Usually called "brazed carbide". Not what I use. By "carbide inserts", I mean the ones which are secured to the shank by screws and clamps, and which can be replaced without having to re-zero the dials on the lathe.
The noise may be chatter -- and that could come from flex in the steel shank to which the carbide is brazed. A larger shank cross-section helps significantly with this.
My insert-type threading tools have a 5/8" square shank (about
16mm), and are noticeably better than the 1/2" ones (12.70 mm)
For my best boring bar, the bar itself is solid carbide, with an insert mounting in the end. This has *much* less flex than steel of equivalent size -- even with a significant length extended, and allows me to start boring in a drilled hole of only 1/2". (It is too expensive for me to buy normally, but I was lucky to get one in an eBay auction, so I am quite happy.)
Sharpening, of course, makes you *need* to re-zero the dials, even with a very good quick-change toolpost.
And for sharpening carbides, you should be wearing a dust filtering mask, as the grindings from carbide tools can be dangerous to your lungs, long-term.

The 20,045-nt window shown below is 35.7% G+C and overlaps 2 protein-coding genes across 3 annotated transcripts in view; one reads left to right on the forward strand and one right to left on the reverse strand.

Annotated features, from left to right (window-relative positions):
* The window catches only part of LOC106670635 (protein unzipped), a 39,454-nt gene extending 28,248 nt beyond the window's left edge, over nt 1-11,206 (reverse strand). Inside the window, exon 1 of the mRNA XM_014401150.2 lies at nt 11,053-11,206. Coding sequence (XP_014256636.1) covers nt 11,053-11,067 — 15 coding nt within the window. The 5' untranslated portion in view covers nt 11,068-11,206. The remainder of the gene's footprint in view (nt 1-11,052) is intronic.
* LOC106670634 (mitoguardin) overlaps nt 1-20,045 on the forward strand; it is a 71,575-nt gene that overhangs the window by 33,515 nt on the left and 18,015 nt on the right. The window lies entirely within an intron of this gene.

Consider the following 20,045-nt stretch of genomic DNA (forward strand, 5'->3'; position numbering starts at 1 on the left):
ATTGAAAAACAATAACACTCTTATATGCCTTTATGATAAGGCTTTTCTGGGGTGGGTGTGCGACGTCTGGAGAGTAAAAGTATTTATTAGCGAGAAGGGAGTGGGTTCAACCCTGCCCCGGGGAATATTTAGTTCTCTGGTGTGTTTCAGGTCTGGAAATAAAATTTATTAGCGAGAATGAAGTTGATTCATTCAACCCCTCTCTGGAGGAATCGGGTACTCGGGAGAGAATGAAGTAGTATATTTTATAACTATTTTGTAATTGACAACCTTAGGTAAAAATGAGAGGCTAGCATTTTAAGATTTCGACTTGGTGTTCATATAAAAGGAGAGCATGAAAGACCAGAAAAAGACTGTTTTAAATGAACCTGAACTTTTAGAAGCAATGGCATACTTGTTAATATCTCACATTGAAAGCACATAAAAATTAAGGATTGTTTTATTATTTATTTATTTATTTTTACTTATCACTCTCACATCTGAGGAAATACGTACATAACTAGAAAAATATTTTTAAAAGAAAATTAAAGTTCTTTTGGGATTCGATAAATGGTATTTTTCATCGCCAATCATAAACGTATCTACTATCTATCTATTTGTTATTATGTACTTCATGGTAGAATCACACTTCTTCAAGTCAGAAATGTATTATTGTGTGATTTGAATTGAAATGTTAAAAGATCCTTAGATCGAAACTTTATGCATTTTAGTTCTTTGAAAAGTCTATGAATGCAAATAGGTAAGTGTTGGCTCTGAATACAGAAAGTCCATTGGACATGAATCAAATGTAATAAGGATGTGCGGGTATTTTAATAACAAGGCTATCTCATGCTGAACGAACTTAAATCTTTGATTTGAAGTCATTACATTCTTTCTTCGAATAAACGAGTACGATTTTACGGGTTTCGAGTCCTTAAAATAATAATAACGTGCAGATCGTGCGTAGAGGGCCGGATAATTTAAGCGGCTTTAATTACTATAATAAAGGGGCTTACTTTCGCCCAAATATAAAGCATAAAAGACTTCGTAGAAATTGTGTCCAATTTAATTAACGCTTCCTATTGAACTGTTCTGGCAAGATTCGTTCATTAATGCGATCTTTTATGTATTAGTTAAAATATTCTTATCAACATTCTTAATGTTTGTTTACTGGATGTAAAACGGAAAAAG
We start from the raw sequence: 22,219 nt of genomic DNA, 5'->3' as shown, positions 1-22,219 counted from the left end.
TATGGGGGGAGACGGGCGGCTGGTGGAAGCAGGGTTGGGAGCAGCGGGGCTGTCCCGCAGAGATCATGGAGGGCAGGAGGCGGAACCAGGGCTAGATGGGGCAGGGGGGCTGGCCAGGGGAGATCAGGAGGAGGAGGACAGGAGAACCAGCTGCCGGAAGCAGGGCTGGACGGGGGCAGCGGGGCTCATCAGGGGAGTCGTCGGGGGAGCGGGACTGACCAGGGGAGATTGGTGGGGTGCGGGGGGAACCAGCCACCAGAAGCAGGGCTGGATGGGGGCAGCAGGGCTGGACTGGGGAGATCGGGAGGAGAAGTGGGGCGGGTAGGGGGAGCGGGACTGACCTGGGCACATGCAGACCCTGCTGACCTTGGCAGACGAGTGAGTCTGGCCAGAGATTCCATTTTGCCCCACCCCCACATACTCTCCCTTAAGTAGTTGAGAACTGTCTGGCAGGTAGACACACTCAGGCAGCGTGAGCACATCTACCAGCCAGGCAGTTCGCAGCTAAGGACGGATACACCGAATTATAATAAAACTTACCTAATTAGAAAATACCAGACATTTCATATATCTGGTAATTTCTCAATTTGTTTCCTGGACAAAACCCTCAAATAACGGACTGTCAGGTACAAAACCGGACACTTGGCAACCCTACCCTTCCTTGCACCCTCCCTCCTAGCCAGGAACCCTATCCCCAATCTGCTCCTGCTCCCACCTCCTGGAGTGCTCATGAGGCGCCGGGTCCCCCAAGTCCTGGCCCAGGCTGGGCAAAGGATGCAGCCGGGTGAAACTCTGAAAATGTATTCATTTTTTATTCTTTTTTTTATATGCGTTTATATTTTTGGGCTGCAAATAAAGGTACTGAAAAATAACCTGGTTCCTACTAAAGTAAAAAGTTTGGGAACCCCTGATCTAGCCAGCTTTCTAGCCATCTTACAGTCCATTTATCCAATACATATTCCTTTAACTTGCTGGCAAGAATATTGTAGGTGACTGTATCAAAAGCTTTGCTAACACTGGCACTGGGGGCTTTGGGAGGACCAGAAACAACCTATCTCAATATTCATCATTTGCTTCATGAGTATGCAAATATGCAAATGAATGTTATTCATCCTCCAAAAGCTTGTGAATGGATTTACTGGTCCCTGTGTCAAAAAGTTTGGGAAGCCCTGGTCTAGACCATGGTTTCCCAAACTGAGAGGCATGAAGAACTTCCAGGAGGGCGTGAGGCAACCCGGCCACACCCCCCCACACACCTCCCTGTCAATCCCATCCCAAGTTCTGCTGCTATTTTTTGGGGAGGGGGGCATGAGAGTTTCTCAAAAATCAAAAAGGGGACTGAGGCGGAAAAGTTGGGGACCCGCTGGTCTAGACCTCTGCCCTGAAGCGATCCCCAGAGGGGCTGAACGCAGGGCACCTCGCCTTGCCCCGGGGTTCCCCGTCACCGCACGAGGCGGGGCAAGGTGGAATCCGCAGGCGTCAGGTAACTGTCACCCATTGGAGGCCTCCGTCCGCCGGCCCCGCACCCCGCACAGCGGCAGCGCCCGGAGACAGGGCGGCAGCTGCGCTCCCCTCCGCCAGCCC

I'm a little puzzled by your description of what happened. I hope that you were not hurt.
The spindle motor is a big permanent magned DC motor, and the speed is controlled by applying differing voltages.
The actual controller circuit board in the Compact 5 is about 8" wide by perhaps 16-18" long. All of the controller is on that single board (except for a daughterboard to allow larger EPROMs for the later version of the firmware.
However -- also in that housing are:
1) Large transformer to provide the various voltages -- including that to run the spindle motor.
2) Large contactor (relay) to control power to everything, so the big red "panic" switch can shut it *all* down at once.
3) Key-operated power switch to allow protecting the system from little hands.
4) The big red "panich" switch.
5) Meter to monitor current drawn by the motor.